Consultation to start on Broadgreen alcohol licence restriction policy

By Aled Thomas, Local Democracy Reporter

This shop in Broadgreen had an application for a new Licence Refused Under Cumulative Impact Policy

Licensed businesses, the police, the fire service and others will all be asked if a council policy on restricting the number of off-licences and pubs and clubs in Broadgreen should be kept.

Swindon Borough Council has had a cumulative impact policy for establishments selling alcohol in Broadgreen since 2016. It allows the council as licensing authority to refuse more licences to business on the grounds that there are enough already and more would lead to crime and anti-social behaviour.

Without the policy the council would find it harder to refuse licences on those grounds to applicants in good standing.

The council’s licensing manager Kathryn Ashton told councillors it was a legal requirement to see whether the policy should continue.

She said: “The committee has to decide whether it wants a revised policy to be put out for public consultation. Officers would say we do need the policy.”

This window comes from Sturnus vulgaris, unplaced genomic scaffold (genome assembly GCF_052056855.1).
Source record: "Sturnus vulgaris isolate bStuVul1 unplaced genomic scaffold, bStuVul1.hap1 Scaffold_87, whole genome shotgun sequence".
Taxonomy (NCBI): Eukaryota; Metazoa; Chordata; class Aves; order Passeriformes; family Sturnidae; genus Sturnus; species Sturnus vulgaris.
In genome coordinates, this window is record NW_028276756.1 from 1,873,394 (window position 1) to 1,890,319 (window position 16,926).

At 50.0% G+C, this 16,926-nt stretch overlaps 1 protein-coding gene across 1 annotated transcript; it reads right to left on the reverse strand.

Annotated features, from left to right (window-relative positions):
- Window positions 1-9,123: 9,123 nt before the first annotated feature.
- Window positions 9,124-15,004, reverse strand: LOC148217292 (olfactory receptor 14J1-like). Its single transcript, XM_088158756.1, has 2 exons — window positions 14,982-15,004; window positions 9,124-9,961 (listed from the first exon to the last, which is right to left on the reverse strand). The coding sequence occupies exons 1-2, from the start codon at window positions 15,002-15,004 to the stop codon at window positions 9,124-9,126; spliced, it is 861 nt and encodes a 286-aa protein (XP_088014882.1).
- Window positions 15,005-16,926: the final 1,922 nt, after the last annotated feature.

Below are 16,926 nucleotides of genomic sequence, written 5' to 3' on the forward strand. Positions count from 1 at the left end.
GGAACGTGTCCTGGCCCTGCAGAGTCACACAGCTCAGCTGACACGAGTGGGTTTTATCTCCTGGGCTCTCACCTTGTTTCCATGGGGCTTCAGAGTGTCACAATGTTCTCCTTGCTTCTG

Ashton said the policy was supported by Wiltshire Police and public health authorities.

PC Michael Diffin said the force was able to close down six off-licences in about 18 months since the policy was brought in 2016.

“Some were selling illegal tobacco or alcohol under the minimum price or were employing illegal workers. We have had three application for new licences in the last three years and when we asked why they needed the licence it was basically to make the busines viable,” Diffin added.

“When we asked how they would avoid adding to the impact on the local area not once did they come back, they went away.”

He said the police would very much want to see the policy renewed.

One councillor, Bob Wright, who represents Central ward said nearby supermarkets were not included: “I see people walking down the road with cases and bags of drink from the supermarket.”

The committee agreed to put the policy out to public consultation for six weeks from 25 January to March 8.

A committee meeting will be arranged for March to look at whether with will approve a new cumulative impact policy in light of the consultation.